There once existed a planet named Beal, until it was wiped out by the mysterious entity known as Gaizok. The few remaining survivors escaped to Earth and split into three families, named Jin, Kamie, and Kamikita respectively. While attempting to start a new life, the collectively known "Jin Family" prepared for the inevitable Gaizok invasion on Earth and its giant mechanical beasts known as "Mecha Boosts". In order to defend their new home, they have built three vehicles which when combined form the mighty Zambot 3. The Jin Family must not only defend against Gaizok attacks, but also harsh criticisms from the very people they protect, who blame the Jin Family for the invasion in the first place.
It's very rare to watch an animated series and be genuinely horrified or shocked by what you're seeing. The other shows I can think of that really achieved this were Legend of the Galactic Heroes, FLAG and Dougram, but that's more because they starkly depict war crimes and political corruption that can hit very close to home in the current political climate.
Zanbot is very different. It sets itself up with a perky theme tune and plucky kids as the main characters and you expect a traditional super robot show.
Then it doesn't come. What you get is something hard to watch at times simply because it
takes a look at what happens if a genuinely evil force, one who don't care about anything except winning, try their hand at attacking Earth. There's not so much "wait for them to form their robot so it's a fair fight," or "send one enemy with an obvious weakness" in this show. At 23 episodes the pace is breakneck, going from the first unsteady steps of Kappei and his friends at the controls to a series of ever-more sickening atrocities on the part of the enemies through to a deadly confrontation in space and one final, shocking twist.
The main villain for most of the show is Killer the Butcher, a grossly fat and decadent alien who is essentially the archetype on which all psychotic villains in mecha shows try to live up to. And to be honest, with the exception of perhaps Gates from Full Metal Panic: The Second Raid, none come close. While humanity is fighting for its life, he's shown singing karaoke, playing pool, smoking what looks like an opium pipe and grotesquely eating vast amounts.
He abuses his generals, toys with his prisoners and is unafraid to use terrorism instead of a super robot to fight humans. His mission is the genocide of the human race - not conquest, only murder.
So from this alone, you can see how the show is very different from an average show ala Mazinger or Voltes. There's a telling quote from the show's most unpleasant arc, the human bomb arc, where he says suicide bomb attacks are more effective than any kind of robot.
The death toll is shocking, not letting up even in the final episode. And unlike Victory Gundam's absurd impalements, explosions and death by wheel, Zanbot's main character deaths are quite chilling and effective.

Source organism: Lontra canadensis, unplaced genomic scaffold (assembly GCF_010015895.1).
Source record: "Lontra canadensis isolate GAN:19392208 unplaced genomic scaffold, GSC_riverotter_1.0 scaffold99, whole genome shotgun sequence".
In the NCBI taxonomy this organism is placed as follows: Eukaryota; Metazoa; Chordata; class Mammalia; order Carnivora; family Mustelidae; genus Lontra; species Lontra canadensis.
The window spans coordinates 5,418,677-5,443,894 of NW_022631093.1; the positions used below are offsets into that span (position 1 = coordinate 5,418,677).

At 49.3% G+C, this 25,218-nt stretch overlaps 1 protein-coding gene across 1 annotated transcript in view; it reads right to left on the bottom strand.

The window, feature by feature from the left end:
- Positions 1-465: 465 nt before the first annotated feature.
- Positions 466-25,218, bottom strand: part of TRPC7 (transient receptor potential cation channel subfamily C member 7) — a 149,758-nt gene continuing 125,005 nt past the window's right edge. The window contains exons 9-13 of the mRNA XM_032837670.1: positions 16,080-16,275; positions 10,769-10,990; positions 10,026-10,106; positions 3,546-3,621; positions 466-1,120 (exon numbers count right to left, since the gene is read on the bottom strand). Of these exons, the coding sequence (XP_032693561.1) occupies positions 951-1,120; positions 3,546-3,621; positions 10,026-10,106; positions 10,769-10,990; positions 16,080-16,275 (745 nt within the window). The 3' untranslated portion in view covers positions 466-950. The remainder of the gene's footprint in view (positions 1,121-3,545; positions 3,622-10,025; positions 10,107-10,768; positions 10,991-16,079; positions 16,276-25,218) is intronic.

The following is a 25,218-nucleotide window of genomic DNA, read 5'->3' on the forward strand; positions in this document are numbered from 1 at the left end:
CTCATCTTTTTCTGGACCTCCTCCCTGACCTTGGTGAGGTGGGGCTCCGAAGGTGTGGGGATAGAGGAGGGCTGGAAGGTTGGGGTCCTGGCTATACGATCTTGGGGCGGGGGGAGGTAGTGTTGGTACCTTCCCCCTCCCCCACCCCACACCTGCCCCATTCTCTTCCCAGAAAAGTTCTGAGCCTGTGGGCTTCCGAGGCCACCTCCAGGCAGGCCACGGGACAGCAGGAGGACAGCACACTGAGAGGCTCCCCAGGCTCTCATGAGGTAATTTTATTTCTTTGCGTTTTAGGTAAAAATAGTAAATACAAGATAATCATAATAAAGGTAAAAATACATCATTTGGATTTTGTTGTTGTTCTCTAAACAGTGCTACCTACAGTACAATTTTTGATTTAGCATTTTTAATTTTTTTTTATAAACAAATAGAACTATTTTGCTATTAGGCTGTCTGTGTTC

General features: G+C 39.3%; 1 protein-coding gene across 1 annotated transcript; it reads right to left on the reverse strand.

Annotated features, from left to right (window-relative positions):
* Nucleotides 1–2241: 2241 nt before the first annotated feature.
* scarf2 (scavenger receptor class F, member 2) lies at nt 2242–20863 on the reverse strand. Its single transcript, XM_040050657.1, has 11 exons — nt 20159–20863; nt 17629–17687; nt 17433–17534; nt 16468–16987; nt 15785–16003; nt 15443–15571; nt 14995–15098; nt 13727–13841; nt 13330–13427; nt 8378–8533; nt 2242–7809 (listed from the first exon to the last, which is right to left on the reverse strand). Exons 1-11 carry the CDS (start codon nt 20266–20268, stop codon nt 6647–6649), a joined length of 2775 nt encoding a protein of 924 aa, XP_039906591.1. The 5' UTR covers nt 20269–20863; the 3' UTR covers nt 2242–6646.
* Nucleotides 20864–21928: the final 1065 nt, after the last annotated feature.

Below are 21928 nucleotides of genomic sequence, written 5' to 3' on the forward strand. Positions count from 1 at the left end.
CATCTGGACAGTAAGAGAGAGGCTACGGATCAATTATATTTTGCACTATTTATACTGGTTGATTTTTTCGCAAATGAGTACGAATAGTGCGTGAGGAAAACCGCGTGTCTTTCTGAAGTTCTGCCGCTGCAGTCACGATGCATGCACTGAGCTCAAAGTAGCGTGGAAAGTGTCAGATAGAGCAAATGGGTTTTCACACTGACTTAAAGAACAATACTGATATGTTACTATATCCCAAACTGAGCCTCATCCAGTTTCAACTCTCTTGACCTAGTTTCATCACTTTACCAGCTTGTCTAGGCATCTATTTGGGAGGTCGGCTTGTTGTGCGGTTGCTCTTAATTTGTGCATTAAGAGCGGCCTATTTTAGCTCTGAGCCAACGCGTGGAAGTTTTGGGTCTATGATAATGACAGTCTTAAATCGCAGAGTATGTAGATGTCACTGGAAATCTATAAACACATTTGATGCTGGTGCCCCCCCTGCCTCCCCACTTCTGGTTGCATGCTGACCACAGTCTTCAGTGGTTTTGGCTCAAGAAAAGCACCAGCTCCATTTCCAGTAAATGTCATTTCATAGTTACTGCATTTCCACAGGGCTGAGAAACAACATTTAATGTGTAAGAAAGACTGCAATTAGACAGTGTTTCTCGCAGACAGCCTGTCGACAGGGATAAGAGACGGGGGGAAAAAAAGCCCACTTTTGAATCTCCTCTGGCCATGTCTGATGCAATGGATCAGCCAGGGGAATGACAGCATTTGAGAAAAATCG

As if the show couldn't be any bleaker, there's another plotline that's particularly interesting. Humanity is shown to resent the idea of super robots, and placing all their hope in one team who they never knew very well, and understood only to be untrustworthy and eccentric foreigners. Simple racism and paranoia is as powerful an enemy in some episodes as the alien invaders, and that's quite interesting.
The animation is quite dated, and the sound design isn't half as innovative or appealing as later shows. But it's worth putting up with this to watch a show that challenges the super robot genre in a most effective way.
There are also some wonderful visual cues in it that fans of Tomino's other works will recognise as being used in later shows - much like Nadia had a ton of stuff that would turn up in later Gainax shows, Zanbot brings to the table an early version of the Ideon Gun (Space Runaway Ideon would air in 1980, almost three years after Zanbot) and a particularly climactic scene which would be reused in Victory Gundam almost exactly.
A little background on how i found this old school gem, there was a magazine that talked about all of Tomino's work before gundam, this was one of those anime's. I was reminded of this little article by watching Gurren Lagann (GL takes some themes and mecha designs from this) So after some searching i finally found this. And was it worth it. The story starts out as your basic monster of the week sort of super robot anime, but each episode explores how these fights effect the population and how they react to the pilots themselves, the show gets more intense with each episode
with what i would call a perfect ending. For its time the animation is very good too. So if your looking for a great old school anime that really isn't well known, give this show a try.